Orange and T-Mobile are set to disappear from our high streets as their parent company Everything Everywhere converts all of its 700-odd UK phone shops to its sparkly new EE brand -- to sell us all on its supposedly super-speedy 4G service. But does that mean Orange and T-Mobile will cease to exist? And what will happen to treasured perks such as Orange Wednesday?
Orange is quick to reassure me: "Everything you love about Orange will stay exactly the same including Orange Wednesdays. Your number and price plan won't change, and you can still get in touch in the usual ways.
"As an Orange or T-Mobile customer you'll now use EE's new 3G network, the biggest in the UK, so soon you'll start to see 'EE' on your phone or device screen," the company says. "When EE launches, we'll make it easy and straightforward for eligible Orange and T-Mobile customers to move to EE."
But the removal of Orange and T-Mobile from the high street -- and the top of your phone screen -- will massively reduce their visibility compared to rivals O2 and Vodafone. It seems inevitable that this is the first step in phasing out those brands completely.
The orange and pink networks have spent countless millions on advertising over the last decade and more to become among the most recognisable companies in Britain. It would seem a huge waste to just wind them up and make up something new, especially when the alternative is as silly as 'EE'. Everything Everywhere must be very confident that it has enough of a customer base -- and a huge advantage in being the first to offer 4G.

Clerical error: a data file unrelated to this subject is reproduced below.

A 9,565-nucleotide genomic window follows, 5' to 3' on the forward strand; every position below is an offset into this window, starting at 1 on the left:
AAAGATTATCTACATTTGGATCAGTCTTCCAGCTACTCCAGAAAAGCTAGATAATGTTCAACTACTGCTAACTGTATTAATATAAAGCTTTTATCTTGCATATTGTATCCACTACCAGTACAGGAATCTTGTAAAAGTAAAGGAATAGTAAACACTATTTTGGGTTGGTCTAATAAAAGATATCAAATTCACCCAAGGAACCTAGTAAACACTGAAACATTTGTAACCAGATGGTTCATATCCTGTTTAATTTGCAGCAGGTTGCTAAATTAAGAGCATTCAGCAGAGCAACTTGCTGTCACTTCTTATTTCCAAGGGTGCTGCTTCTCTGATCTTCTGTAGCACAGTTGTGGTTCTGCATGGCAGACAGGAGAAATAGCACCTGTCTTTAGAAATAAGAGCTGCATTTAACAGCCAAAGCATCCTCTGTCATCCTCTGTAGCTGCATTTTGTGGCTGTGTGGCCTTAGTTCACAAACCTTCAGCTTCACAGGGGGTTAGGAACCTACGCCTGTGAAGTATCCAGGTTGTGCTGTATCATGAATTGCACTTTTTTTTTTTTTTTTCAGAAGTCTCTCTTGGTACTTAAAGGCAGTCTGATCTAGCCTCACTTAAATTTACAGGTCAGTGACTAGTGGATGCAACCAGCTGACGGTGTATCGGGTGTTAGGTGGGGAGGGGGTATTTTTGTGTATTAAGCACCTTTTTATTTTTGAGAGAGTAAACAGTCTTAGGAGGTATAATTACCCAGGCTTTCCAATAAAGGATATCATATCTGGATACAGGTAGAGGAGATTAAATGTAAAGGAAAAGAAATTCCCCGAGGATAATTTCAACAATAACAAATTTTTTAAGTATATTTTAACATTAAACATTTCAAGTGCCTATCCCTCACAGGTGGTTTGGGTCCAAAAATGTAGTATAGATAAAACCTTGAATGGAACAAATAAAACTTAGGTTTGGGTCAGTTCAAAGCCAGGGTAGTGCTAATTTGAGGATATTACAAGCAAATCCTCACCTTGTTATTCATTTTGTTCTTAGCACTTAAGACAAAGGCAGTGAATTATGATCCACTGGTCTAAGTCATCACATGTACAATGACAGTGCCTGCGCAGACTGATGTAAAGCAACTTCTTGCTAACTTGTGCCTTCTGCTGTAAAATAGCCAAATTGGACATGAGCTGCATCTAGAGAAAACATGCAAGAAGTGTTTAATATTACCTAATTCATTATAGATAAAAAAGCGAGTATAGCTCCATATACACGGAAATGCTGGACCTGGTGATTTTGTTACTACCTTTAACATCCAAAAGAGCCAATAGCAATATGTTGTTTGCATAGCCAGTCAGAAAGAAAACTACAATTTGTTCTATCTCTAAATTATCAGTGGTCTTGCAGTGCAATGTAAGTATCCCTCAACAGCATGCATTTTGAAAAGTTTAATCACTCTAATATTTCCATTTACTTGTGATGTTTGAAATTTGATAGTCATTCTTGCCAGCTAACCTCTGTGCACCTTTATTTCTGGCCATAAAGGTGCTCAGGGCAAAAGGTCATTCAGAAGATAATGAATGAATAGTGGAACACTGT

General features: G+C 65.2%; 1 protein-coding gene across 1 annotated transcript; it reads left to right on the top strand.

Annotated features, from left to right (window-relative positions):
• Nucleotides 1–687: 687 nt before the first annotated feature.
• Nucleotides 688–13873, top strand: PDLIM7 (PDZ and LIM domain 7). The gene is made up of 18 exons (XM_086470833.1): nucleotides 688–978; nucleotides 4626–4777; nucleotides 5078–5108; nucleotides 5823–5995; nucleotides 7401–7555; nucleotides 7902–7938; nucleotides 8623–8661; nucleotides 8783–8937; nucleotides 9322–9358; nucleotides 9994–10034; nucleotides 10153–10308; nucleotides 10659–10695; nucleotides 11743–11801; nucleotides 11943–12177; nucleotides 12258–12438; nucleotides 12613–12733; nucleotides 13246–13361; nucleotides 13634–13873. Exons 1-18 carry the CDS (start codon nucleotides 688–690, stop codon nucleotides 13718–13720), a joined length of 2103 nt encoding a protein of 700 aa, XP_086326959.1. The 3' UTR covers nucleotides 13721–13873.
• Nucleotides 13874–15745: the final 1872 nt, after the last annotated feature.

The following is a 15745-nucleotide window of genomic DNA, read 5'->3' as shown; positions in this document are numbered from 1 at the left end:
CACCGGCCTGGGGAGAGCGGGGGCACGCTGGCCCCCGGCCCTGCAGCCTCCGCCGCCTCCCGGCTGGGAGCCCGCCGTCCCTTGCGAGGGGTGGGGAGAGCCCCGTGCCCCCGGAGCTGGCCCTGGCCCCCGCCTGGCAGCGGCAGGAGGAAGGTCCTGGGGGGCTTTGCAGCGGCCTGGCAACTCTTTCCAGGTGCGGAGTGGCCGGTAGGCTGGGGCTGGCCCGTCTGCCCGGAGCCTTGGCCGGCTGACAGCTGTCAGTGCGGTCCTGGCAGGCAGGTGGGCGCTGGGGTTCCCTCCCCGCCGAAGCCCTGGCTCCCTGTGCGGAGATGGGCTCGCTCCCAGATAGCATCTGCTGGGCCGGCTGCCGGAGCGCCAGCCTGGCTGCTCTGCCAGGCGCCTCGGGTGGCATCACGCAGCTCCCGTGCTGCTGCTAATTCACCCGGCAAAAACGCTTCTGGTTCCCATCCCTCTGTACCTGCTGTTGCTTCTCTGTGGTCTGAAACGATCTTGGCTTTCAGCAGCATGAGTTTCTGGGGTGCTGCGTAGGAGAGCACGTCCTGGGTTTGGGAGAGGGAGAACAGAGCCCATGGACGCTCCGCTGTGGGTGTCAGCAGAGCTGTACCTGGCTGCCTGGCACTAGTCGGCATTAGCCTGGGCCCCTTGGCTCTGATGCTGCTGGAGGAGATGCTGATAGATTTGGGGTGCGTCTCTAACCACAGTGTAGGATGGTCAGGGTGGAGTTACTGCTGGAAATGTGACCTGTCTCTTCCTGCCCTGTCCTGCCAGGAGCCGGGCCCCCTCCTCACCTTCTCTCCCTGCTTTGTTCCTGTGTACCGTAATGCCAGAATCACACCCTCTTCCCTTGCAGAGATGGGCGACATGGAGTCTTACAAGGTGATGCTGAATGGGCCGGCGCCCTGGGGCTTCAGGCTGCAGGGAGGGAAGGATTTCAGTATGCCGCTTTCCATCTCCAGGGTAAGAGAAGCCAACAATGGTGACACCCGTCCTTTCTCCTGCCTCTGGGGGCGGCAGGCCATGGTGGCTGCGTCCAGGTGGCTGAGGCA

I've been on Orange for years, for the sole reason that I can get two-for-one tickets at Cineworld and Odeon on a Wednesday night. (There's no way I've used the offer often enough to justify being on an expensive network for that long, but that's inertia for you.) Do I want to give that up and move over to EE for a 4G signal my current phone can't use? No.
But next year is a different matter. I'll be ready for a new phone and I'll want it to be 4G, whether it's a Samsung Galaxy S3 LTE, a Nokia Lumia 920 or an iPhone 5. By then all the UK networks will offer 4G, but it seems likely that if I want super-fast data on my current deal I'll have to transfer to EE.
Orange is rather elderly for a mobile company. It started out in the early 90s as a joint venture between British Aerospace (!) and a bunch of international telecom companies, launching as a UK phone brand in 1994 with the memorable slogan, "The future's bright. The future's Orange." It was shuffled between Hutchison (which now owns Three) and Vodafone until it ended up with France Telecom in 2000. Orange Wednesdays launched in 2003, and two years ago its UK arm hooked up with T-Mo's Brit business to make EE.
There is one potential benefit to the demise of the venerable Orange, however: we won't have to put up with those horrific 'gold-spot' ads in the cinema any more. No celebrity gurning, no patronising 'turn off your phone' message, no putting up with the same ad week after soul-sapping week -- I can only hope.
What do you think? Is the future bright for EE? Are you worried about losing your mid-week movie deal? Or is 4G way more EExciting? Talk about anything, anywhere in the comments below, or over on our super-fast Facebook page.